Shortly after I hung up, Chris returned. She had found a gauzy dress like she had been looking for. In fact, she had found two of them, and she wanted my help in choosing which one to buy. That’s an old salesman’s trick: Give the customer a choice of two items, and they might not realize they have a third choice – nothing. It worked on me. I agreed to help.
But first, lunch. We sat down at an outdoor table across the plaza and soon had salads, then pizza for Chris and a sandwich for me. We shared a small beer and a liter of mineral water.
After lunch, we struck out for the dress shop. It was quite a ways down the street. When we walked in, the clerk brought out the dresses Chris had been looking at: a long blue dress with a level hem and a slightly shorter brown dress with a slanted hem. I thought the brown one looked better on Chris and she agreed. So we bought it.
We left the store and resumed our wandering. We soon found ourselves on a crowded, busy market street with food, clothes, jewelry, and other goods. We window-shopped for a while, but the only thing we bought was a ceramic tile with a cartoon of a cat and the phrase “Attenti il Gatto” (“Beware of Cat”) on it. We finally got to the end of the shops and continued down small residential streets. The buildings and gardens were picturesque, so we took a lot of pictures of them.
When we had exhausted the streets in old town, we descended a road and some steps down toward Marina Grande. On the way, we came upon a gray tomcat sitting in the middle of the sidewalk looking up at a window with a hungry look on his face. We looked up at the window, too, to see what had his attention. Hanging just outside the window was a birdcage with about four parakeets in it. They were perfectly safe, since there was no way for the cat to get to them.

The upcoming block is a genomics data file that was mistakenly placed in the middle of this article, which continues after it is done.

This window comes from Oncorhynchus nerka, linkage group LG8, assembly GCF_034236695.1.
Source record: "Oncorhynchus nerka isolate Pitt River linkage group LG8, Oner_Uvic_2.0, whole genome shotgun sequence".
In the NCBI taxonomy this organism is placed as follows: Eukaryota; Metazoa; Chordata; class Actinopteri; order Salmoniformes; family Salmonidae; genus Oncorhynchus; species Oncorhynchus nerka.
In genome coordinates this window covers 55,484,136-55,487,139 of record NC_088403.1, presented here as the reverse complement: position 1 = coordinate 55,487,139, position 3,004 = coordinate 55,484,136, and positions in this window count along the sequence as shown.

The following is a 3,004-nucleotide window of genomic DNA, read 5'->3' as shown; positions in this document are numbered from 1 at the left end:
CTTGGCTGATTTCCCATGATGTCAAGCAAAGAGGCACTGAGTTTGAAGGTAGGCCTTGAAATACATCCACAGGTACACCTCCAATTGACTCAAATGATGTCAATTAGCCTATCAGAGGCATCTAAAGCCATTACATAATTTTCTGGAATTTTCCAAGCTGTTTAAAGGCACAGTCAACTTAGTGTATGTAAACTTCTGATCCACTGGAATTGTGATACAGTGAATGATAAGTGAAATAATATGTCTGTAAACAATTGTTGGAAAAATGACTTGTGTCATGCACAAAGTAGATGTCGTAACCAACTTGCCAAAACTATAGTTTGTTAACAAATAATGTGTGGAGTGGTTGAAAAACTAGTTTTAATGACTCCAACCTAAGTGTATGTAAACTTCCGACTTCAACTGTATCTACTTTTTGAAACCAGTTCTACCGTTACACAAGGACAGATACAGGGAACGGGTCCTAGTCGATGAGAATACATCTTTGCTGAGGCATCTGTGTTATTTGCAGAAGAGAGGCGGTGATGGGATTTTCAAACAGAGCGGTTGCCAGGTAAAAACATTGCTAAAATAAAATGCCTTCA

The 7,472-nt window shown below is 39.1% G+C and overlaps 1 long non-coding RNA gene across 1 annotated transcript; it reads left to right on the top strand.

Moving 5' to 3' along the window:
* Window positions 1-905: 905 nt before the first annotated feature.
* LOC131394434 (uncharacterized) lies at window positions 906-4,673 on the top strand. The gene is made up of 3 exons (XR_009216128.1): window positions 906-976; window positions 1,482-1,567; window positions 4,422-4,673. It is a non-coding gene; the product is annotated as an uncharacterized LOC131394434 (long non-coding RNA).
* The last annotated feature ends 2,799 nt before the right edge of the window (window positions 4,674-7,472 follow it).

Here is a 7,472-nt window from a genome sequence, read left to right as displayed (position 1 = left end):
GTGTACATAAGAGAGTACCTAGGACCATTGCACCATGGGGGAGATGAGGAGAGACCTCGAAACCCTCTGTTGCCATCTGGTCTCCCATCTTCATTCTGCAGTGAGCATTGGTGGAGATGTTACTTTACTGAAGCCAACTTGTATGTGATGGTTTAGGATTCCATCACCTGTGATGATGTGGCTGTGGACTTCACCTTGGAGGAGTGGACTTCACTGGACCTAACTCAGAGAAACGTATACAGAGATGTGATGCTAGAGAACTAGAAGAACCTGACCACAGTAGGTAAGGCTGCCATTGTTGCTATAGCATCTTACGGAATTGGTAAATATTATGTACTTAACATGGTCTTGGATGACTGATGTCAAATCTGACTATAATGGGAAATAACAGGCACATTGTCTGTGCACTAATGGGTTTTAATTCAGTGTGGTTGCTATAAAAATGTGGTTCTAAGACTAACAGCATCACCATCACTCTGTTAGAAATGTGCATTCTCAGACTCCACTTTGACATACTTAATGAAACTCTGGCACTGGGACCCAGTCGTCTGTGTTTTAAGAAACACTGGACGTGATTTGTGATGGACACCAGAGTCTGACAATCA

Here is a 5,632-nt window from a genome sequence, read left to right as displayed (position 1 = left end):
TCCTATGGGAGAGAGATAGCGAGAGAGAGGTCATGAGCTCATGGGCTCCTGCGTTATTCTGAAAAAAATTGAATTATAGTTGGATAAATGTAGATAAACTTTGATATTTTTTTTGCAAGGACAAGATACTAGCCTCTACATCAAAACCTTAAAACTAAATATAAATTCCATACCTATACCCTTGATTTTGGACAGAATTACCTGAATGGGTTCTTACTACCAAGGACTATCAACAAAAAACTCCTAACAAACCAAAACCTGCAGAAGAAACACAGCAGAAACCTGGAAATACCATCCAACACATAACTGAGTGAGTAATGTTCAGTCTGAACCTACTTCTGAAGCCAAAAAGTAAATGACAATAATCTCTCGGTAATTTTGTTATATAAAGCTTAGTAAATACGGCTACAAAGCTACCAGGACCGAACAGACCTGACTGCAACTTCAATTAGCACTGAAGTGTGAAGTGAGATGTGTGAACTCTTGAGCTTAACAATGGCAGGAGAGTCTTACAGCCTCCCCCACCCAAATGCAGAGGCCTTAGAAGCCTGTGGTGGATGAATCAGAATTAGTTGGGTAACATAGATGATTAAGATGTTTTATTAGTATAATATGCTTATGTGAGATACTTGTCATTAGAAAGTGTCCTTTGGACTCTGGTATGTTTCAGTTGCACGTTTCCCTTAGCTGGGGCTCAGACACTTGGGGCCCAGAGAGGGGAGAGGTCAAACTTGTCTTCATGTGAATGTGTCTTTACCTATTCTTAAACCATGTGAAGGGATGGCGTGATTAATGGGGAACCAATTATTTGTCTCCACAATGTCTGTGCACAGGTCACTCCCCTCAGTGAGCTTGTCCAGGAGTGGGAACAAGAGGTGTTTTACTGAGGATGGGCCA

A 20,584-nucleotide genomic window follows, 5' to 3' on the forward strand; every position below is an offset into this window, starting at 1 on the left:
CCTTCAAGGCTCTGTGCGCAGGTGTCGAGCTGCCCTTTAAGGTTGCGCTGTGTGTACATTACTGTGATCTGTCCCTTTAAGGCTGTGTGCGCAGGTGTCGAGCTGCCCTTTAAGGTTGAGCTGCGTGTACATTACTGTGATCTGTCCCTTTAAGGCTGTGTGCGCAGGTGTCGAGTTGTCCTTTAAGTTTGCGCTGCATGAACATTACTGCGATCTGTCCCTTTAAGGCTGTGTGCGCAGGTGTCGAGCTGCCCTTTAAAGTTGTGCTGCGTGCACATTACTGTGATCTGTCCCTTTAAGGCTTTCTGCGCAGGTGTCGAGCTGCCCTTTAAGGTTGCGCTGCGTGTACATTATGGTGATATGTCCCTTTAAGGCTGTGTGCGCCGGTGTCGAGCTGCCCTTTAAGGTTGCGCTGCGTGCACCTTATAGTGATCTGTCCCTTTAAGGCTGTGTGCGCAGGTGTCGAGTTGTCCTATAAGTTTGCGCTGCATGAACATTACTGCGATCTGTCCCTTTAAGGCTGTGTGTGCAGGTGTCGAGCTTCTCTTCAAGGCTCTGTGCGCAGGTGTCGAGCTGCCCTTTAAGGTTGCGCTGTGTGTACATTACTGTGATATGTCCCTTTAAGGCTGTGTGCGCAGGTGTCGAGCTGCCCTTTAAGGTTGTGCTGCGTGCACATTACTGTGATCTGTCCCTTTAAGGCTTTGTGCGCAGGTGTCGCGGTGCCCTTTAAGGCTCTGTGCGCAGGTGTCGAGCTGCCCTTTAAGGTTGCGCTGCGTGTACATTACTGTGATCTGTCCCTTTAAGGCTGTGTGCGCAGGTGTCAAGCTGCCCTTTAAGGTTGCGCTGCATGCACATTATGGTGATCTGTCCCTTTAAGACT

Coming back up from Marina Grande, the cat was still there, but this time, he was eyeing some pigeons a dozen feet away on the sidewalk. The pigeons scattered as we walked up, and the cat relaxed out of his crouch to wait for more prey.
After 5 hours of walking around Sorrento, we were ready to head back to the ship. We made our way back to the dock and took the 3:30 tender. We were both footsore, so we treated each other to foot massages. Afterward, Chris napped and I watched the second half of Shrek II on our TV.
At 7:00, we cleaned up for dinner and went up the steps to deck 8, where the main dining room was. We asked for a shared table and were shown to table 66, where a single gentleman name Mike had just joined Dick and Arlene, a couple from New York. We sat down and almost got through the introductions before our 6th tablemate arrived. She was Doris, who was traveling alone. We got through the small talk about where everyone was from: Mike from New Zealand, Doris from Cupertino. Dinner was good, and the conversation held our interest, but we found we had little in common with our tablemates.
After dessert, we all said goodnight, and Chris and I headed off to bed. It was 9:30.